As with the Aircode, the Xelius comes with couple of marketing monikers dangling from its down tube. It uses the Power Box technology described above, plus what Lapierre terms ‘Trap Door Technology’. With TDT, Lapierre has aimed to lower the bike’s centre of gravity by moving weight lower down the frame. Lapierre's own patent pending Di2 battery bracket/mount allows the battery to sit in the bottom of the down tube, so it’s out of the way but still easily accessible.
The Xelius SL shares 99 percent of the outgoing bike's geometry, but the chainstays have been shortened by 3mm from 408 to 405mm. Elsewhere, it’s got internal cable routing, an integrated seatpost clamp, 27.5mm seat tube and will be offered in six sizes, as opposed to the five of the bike it replaces.
The Xelius SL will also be available via the Ultimate custom program, and will come in a number of off-the-shelf flavours including the SL 700 (with Shimano Ultegra Di2), SL 600 (mechanical Ultegra) and the SL 500 (Shimano 105). As with the Aircode, each bike uses 52/36 chainset and 11-28 cassette and Zipp bar and stem combination, with some variation in finishing kit between models.
The Ultegra Di2 groupset is superb. Evey Xelius comes with a 52/36 crankset
The Xelius will also be available by the start of July, with pricing expected soon.
Both bikes, Lapierre reps told us, are a product of the firm's 14-year relationship with the FDJ team. There are research and development teams in FDJ and Lapierre, made up of engineers, mechanics and riders, who constantly evaluate and feedback to each other to improve their bikes to meet engineering and race objectives. By working so closely together and contstantly refining and testing what they are producing (at facilities at Besancon and Reims universities, and at the Magny-Cours & Velodrome of Roubaix) the teams aim to make bikes that actually hit the target of their intended purpose.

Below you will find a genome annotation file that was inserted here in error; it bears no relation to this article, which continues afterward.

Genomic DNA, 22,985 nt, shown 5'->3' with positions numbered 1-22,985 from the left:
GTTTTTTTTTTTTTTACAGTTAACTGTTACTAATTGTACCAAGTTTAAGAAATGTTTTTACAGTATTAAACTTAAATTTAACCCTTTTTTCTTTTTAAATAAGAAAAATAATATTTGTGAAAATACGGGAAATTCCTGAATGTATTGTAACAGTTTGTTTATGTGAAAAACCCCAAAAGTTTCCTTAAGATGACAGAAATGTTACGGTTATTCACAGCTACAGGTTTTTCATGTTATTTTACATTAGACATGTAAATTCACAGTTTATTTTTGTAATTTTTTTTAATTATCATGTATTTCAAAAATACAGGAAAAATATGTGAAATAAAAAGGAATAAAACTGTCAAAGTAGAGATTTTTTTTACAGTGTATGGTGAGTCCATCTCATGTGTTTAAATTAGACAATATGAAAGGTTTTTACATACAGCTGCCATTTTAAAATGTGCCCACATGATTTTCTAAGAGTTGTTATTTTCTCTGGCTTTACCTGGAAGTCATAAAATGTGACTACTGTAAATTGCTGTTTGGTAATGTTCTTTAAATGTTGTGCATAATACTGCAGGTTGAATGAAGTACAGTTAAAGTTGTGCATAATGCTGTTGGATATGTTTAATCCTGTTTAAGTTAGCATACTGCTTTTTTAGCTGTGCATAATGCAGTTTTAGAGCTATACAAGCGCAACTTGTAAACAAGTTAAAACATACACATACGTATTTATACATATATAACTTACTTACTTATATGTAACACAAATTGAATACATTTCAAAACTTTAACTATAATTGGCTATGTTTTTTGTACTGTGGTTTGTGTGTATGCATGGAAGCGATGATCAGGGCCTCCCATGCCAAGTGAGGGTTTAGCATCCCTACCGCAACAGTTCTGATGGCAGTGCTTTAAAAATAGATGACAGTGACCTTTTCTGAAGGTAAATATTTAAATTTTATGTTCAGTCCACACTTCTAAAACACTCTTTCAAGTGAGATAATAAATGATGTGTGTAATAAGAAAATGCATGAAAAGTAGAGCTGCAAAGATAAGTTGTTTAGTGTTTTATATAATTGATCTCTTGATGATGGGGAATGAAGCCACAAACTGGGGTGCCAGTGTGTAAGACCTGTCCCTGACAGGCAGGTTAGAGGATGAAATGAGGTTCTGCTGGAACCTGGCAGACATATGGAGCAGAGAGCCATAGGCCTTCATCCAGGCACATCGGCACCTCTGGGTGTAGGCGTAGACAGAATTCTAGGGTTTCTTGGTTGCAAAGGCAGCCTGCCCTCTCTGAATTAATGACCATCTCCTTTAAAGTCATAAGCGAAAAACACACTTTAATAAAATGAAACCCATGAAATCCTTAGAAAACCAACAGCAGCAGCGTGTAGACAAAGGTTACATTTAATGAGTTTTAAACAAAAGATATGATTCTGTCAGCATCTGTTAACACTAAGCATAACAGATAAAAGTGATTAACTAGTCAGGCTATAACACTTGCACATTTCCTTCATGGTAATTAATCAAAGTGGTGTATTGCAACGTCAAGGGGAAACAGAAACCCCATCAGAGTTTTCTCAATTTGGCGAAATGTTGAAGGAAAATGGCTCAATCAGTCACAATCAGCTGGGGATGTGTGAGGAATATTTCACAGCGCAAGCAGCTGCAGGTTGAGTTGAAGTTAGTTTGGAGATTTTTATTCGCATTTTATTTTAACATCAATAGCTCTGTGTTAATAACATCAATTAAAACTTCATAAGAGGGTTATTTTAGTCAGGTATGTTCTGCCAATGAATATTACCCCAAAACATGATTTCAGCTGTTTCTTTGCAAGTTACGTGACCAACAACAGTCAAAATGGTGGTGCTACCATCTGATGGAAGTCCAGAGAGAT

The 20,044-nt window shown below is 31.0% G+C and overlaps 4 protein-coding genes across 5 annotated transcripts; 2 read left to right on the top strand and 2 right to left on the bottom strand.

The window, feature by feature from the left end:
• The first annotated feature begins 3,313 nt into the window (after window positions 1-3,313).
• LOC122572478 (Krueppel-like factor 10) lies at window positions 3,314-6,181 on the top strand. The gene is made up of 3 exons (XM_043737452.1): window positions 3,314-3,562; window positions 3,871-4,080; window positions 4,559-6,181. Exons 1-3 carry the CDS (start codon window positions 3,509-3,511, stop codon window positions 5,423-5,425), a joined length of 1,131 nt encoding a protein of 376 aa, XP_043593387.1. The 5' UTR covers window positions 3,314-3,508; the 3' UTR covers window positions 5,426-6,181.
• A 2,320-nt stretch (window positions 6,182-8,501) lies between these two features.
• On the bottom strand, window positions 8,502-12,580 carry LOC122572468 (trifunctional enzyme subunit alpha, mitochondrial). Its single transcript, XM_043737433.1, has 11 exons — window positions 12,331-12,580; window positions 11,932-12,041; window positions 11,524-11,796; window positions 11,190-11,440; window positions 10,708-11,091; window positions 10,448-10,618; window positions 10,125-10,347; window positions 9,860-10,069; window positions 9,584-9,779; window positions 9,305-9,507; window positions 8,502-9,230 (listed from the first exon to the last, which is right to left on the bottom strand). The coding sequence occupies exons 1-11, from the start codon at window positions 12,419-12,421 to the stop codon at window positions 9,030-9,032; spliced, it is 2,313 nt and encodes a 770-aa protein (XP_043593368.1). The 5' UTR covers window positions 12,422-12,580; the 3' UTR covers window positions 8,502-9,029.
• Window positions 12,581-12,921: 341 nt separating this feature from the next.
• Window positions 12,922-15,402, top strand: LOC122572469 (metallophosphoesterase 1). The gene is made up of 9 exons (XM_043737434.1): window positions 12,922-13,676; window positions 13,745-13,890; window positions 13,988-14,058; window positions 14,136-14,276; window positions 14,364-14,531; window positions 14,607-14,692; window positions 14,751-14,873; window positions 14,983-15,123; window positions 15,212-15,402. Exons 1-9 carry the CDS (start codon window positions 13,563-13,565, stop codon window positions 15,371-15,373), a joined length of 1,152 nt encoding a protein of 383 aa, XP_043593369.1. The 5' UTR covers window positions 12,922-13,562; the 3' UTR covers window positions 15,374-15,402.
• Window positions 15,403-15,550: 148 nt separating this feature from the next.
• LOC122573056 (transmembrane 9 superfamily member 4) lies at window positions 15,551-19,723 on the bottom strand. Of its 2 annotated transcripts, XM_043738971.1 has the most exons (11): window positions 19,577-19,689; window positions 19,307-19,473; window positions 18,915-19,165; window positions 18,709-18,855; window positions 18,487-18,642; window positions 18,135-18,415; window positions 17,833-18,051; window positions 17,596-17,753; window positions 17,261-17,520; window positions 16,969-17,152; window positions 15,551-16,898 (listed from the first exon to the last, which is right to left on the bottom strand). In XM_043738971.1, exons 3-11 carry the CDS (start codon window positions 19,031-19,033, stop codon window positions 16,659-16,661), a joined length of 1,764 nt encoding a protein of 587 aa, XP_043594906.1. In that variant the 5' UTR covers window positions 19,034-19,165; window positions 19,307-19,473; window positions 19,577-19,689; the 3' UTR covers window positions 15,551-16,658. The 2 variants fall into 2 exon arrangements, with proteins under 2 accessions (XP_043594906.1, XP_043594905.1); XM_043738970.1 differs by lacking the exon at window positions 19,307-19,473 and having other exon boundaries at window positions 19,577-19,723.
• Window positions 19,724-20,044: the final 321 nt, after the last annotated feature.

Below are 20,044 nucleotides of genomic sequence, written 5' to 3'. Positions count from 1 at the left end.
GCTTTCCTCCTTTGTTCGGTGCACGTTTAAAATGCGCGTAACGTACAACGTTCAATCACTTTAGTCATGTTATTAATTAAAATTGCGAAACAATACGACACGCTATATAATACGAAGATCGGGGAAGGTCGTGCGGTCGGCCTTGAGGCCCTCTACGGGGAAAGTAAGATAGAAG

First ride impressions
I rode the Ultegra Di2-equipped Xelius SL 700 on the roads of southern France, and it impressed. It was a pleasure to climb with and even when I was tired and switching between being seated and standing, the frame felt light and taut enough to propel my flagging body upwards. When it came to ascending with the Aircode SL 700, it got the job done well although didn’t feel like as much of an uphill ally as the Xelius.
It’s a fact that anything with ‘Pro Team’ written on it instantly makes you faster and more attractive
The Aircode, however, effortlessly stamped its mark on flats and downhill sections. On a long, winding and gradual descent to the bottom of a gorge, it was supremely capable when carving through fast corners while I gathered speed and straight-lined the road for the quickest route to the bottom. That said, the Xelius was also adept at getting me down a tight, twisty descent with confidence and ease, even when I overcooked a bend and ran wide. Both test bikes were well specced with full Shimano groupsets, Fizik saddles, carbon posts and Zipp cockpits.
The Aircode felt firmer than the Xelius, especially at the rear. Compared with the Xelius, the back end could feel a bit dull through the seat post. That’s not to say the Xelius is flexy, but I found it to be a more fun, engaging bike to ride thanks to its balance of stiffness, weight and compliance. Both bikes were confidence-inspiring on more technical, tight descents and happy to peel in, hold a line and change direction at the drop of a hat – useful when speeding drivers are in the middle of the road and leave you little room.
Check the gallery above for further shots of the new Lapierre Aircode and Xelius.